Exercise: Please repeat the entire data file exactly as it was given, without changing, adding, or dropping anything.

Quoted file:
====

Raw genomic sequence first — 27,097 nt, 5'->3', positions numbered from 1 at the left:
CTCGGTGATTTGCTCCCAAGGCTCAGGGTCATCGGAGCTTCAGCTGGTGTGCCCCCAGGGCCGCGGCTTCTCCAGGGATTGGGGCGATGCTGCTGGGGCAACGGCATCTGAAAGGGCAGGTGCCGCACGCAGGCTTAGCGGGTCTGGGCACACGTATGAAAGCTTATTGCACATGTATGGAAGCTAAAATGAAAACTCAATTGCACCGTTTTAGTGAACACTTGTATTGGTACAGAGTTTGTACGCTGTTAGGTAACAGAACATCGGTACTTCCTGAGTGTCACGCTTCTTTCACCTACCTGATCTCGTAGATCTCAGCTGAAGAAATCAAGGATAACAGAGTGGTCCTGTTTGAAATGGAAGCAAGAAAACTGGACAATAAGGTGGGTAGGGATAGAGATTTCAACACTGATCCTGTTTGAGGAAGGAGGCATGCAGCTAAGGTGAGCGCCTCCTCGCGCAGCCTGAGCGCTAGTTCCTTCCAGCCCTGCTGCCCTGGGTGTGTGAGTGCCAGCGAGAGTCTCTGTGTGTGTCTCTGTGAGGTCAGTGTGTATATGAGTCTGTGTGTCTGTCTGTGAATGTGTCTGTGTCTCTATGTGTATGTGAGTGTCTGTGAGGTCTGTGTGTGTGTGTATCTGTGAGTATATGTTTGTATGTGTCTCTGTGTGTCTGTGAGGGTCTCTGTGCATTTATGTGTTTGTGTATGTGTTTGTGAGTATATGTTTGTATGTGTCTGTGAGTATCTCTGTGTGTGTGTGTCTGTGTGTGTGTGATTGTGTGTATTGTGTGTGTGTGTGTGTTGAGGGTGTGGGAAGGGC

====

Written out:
Raw genomic sequence first — 27,097 nt, 5'->3', positions numbered from 1 at the left:
CTCGGTGATTTGCTCCCAAGGCTCAGGGTCATCGGAGCTTCAGCTGGTGTGCCCCCAGGGCCGCGGCTTCTCCAGGGATTGGGGCGATGCTGCTGGGGCAACGGCATCTGAAAGGGCAGGTGCCGCACGCAGGCTTAGCGGGTCTGGGCACACGTATGAAAGCTTATTGCACATGTATGGAAGCTAAAATGAAAACTCAATTGCACCGTTTTAGTGAACACTTGTATTGGTACAGAGTTTGTACGCTGTTAGGTAACAGAACATCGGTACTTCCTGAGTGTCACGCTTCTTTCACCTACCTGATCTCGTAGATCTCAGCTGAAGAAATCAAGGATAACAGAGTGGTCCTGTTTGAAATGGAAGCAAGAAAACTGGACAATAAGGTGGGTAGGGATAGAGATTTCAACACTGATCCTGTTTGAGGAAGGAGGCATGCAGCTAAGGTGAGCGCCTCCTCGCGCAGCCTGAGCGCTAGTTCCTTCCAGCCCTGCTGCCCTGGGTGTGTGAGTGCCAGCGAGAGTCTCTGTGTGTGTCTCTGTGAGGTCAGTGTGTATATGAGTCTGTGTGTCTGTCTGTGAATGTGTCTGTGTCTCTATGTGTATGTGAGTGTCTGTGAGGTCTGTGTGTGTGTGTATCTGTGAGTATATGTTTGTATGTGTCTCTGTGTGTCTGTGAGGGTCTCTGTGCATTTATGTGTTTGTGTATGTGTTTGTGAGTATATGTTTGTATGTGTCTGTGAGTATCTCTGTGTGTGTGTGTCTGTGTGTGTGTGATTGTGTGTATTGTGTGTGTGTGTGTGTTGAGGGTGTGGGAAGGGC